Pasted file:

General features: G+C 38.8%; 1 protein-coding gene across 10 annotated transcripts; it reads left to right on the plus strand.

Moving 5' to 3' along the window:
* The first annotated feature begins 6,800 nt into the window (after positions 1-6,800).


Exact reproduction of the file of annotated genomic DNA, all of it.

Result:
General features: G+C 38.8%; 1 protein-coding gene across 10 annotated transcripts; it reads left to right on the plus strand.

Moving 5' to 3' along the window:
* The first annotated feature begins 6,800 nt into the window (after positions 1-6,800).